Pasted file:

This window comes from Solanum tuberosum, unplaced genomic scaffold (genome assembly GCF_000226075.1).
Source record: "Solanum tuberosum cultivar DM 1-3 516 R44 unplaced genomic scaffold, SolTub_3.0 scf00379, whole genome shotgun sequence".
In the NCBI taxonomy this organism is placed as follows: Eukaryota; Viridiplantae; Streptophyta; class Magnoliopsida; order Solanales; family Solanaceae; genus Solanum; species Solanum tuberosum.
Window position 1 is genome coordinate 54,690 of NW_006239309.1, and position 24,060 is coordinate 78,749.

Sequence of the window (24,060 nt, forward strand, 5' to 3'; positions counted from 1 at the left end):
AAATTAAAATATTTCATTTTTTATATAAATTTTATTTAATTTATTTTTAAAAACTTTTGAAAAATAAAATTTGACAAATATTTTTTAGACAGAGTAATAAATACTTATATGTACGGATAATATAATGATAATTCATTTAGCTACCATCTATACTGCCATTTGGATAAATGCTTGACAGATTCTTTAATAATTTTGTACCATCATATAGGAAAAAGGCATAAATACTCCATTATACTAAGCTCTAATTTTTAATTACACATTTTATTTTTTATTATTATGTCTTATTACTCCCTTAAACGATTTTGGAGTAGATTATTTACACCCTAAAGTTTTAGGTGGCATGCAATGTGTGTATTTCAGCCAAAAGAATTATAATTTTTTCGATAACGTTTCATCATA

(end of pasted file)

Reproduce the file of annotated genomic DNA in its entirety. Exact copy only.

This window comes from Solanum tuberosum, unplaced genomic scaffold (genome assembly GCF_000226075.1).
Source record: "Solanum tuberosum cultivar DM 1-3 516 R44 unplaced genomic scaffold, SolTub_3.0 scf00379, whole genome shotgun sequence".
In the NCBI taxonomy this organism is placed as follows: Eukaryota; Viridiplantae; Streptophyta; class Magnoliopsida; order Solanales; family Solanaceae; genus Solanum; species Solanum tuberosum.
Window position 1 is genome coordinate 54,690 of NW_006239309.1, and position 24,060 is coordinate 78,749.

Sequence of the window (24,060 nt, forward strand, 5' to 3'; positions counted from 1 at the left end):
AAATTAAAATATTTCATTTTTTATATAAATTTTATTTAATTTATTTTTAAAAACTTTTGAAAAATAAAATTTGACAAATATTTTTTAGACAGAGTAATAAATACTTATATGTACGGATAATATAATGATAATTCATTTAGCTACCATCTATACTGCCATTTGGATAAATGCTTGACAGATTCTTTAATAATTTTGTACCATCATATAGGAAAAAGGCATAAATACTCCATTATACTAAGCTCTAATTTTTAATTACACATTTTATTTTTTATTATTATGTCTTATTACTCCCTTAAACGATTTTGGAGTAGATTATTTACACCCTAAAGTTTTAGGTGGCATGCAATGTGTGTATTTCAGCCAAAAGAATTATAATTTTTTCGATAACGTTTCATCATA